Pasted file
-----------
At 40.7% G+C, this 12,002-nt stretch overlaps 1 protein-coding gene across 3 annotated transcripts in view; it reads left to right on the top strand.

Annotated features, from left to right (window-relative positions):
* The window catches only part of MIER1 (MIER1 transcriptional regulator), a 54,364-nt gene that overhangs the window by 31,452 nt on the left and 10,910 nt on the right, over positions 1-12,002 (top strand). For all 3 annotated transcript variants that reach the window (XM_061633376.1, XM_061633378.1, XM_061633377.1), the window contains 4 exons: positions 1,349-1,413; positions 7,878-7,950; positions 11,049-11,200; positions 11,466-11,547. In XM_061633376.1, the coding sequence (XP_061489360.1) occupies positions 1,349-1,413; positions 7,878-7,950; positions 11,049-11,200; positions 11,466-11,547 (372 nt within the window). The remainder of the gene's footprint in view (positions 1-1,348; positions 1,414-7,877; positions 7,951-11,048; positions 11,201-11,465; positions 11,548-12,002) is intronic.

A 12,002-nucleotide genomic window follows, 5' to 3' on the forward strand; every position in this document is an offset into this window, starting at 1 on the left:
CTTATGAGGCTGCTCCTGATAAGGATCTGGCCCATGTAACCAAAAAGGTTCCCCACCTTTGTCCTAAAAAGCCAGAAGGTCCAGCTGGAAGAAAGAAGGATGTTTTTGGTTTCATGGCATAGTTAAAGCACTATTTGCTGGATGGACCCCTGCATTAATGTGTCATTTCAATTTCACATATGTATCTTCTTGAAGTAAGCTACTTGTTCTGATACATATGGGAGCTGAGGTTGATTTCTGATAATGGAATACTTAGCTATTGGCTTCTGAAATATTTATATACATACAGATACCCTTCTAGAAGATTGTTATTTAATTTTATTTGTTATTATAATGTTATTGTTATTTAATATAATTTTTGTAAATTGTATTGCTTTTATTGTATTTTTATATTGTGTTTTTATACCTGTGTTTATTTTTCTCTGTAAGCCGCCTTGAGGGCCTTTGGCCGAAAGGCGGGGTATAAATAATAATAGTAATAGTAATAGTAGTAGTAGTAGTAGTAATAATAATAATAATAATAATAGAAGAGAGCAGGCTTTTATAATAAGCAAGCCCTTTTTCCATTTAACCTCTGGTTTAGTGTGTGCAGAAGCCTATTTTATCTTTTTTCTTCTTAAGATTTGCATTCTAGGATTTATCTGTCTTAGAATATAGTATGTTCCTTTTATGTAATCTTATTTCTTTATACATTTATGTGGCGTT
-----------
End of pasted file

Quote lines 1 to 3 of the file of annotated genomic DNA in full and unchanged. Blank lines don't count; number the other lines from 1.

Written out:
At 40.7% G+C, this 12,002-nt stretch overlaps 1 protein-coding gene across 3 annotated transcripts in view; it reads left to right on the top strand.

Annotated features, from left to right (window-relative positions):
* The window catches only part of MIER1 (MIER1 transcriptional regulator), a 54,364-nt gene that overhangs the window by 31,452 nt on the left and 10,910 nt on the right, over positions 1-12,002 (top strand). For all 3 annotated transcript variants that reach the window (XM_061633376.1, XM_061633378.1, XM_061633377.1), the window contains 4 exons: positions 1,349-1,413; positions 7,878-7,950; positions 11,049-11,200; positions 11,466-11,547. In XM_061633376.1, the coding sequence (XP_061489360.1) occupies positions 1,349-1,413; positions 7,878-7,950; positions 11,049-11,200; positions 11,466-11,547 (372 nt within the window). The remainder of the gene's footprint in view (positions 1-1,348; positions 1,414-7,877; positions 7,951-11,048; positions 11,201-11,465; positions 11,548-12,002) is intronic.